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This is not Burger King - you might not get it "your way"

  • Published
  • By Chief Master Sgt. John Dougherty
  • 451 AEW
"Hold the pickles; hold the lettuce, special orders don't upset us, all we ask is that you let us serve it your way". This is the famous 1970's sales jingle from the fast food chain Burger King. Only a handful of us old timers might recall those musical commercials, but the message was clear - Burger King wanted you happy because happy meant more business. However, here's a news flash for you - this is not Burger King. You are in Afghanistan, we are in the middle of a combat zone, and odds are, you will not get "it" your way. It seems to me that the expectation from our Airmen serving in this country SHOULD BE that we won't "get it our way." I know, some of you will say, that it's not fair or worse yet, feel and state that you are "entitled" to certain things--but plain and simply you are not entitled to anything.

During my first 100 days in country, I heard customers at several units (civil engineers, supply, force support) express unhappiness that something, put anything in that something (paper, food, computers etc.) is not what they want. It seems personnel expect things at Kandahar to mimic the things found at home station. However, it's just not realistic to hold these expectations. It leads one to be let down with the special order concept.

For example, our supply personnel do a tremendous job keeping us stocked with MICAPS, paper and pens, but I was dumbfounded the day I was in getting copier paper and I heard a customer say, "Why don't you carry those slick, cool looking gel pens?"  Quickly, the supply clerk tried to appease the customer and looked up the gel pen in the supply catalog. After expending the effort to fill the "special order", the customer was exasperated when told that it might take six to eight weeks to get the order. At this point, I felt compelled to tell the junior noncommissioned officer that we were in Afghanistan and that supplies were shipped in because Wal-Mart was not on every corner. The customer appeared embarrassed for a minute but was still unhappy that he couldn't have it his way.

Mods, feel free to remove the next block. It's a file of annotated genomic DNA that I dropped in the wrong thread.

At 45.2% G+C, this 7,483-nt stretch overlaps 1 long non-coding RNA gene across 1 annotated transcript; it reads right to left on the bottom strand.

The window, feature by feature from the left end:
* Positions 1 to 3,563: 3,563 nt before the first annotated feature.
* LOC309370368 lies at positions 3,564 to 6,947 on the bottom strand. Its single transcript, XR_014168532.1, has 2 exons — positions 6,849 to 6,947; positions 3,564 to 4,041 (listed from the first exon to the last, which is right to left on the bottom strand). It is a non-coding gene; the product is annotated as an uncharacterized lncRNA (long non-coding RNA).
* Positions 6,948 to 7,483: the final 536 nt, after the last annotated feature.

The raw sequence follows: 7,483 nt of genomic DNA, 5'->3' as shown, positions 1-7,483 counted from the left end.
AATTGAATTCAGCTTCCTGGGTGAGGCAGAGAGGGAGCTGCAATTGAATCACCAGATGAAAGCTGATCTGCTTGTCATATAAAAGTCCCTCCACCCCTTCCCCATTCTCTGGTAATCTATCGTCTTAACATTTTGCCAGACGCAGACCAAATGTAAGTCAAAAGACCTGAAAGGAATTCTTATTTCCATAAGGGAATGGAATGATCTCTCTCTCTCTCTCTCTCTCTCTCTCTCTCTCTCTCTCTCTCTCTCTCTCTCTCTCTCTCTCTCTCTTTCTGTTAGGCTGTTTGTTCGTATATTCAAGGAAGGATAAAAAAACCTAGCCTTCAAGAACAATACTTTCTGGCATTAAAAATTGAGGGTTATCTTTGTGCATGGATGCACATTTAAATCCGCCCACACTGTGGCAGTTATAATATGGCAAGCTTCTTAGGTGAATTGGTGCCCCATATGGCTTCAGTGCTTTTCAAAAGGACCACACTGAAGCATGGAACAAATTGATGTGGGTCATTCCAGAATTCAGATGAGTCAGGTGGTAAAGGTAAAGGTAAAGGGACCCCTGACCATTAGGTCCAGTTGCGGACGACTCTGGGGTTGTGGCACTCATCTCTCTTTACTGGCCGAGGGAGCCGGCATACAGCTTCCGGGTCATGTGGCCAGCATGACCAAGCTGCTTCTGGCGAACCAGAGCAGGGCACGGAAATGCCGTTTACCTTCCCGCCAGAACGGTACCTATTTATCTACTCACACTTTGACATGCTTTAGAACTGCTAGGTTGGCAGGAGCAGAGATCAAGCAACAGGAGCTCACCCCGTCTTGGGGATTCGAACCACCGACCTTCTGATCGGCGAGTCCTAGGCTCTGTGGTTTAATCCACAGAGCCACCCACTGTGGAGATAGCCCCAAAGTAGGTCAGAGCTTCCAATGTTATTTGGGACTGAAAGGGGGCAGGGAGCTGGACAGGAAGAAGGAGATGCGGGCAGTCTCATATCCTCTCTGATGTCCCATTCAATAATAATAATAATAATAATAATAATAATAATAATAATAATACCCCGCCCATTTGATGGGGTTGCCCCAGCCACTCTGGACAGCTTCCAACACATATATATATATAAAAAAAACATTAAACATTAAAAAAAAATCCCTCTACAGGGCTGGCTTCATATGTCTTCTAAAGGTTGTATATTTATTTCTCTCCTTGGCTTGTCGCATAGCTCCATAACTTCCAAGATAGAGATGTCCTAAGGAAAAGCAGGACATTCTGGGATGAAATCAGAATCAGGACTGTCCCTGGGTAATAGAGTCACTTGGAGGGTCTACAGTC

Our living quarters are another area where people maintain an unrealistic expectation of the delivered product. Our Airmen are very fortunate to have quality accommodations provided each day. My friends assigned at some forward operating bases do not use bunk beds and mattresses, rather they are given cots and sleeping bags. This reminds me of a staff sergeant who is assigned to my home unit and is stationed at a combat outpost. He uses baby wipes to bathe each day. He is thankful for the weekly shower he gets with tepid water. This up and coming leader gets it - he doesn't put in a special order for warm water every day because he knows it is unrealistic. However, on a daily basis, I get concerns about the quality or "substandard" living conditions at KAF. Each of us has fairly decent quarters with hot water, heat and fairly comfortable, war-standard mattresses to rest on. Does it really matter how small the bath and shower areas are? Does someone really measure to determine if they are getting exactly 80 square feet of living space? If this sounds like you - it probably is you. I know it sounds crazy when written down on paper like this, but I see concerns every day that makes me say, "Wow!" Don't be disappointed with your special order - don't expect five-star accommodations but rather stop for a minute and thank the Wing for ensuring you have livable conditions in a place that will never live up to the special order you receive at home.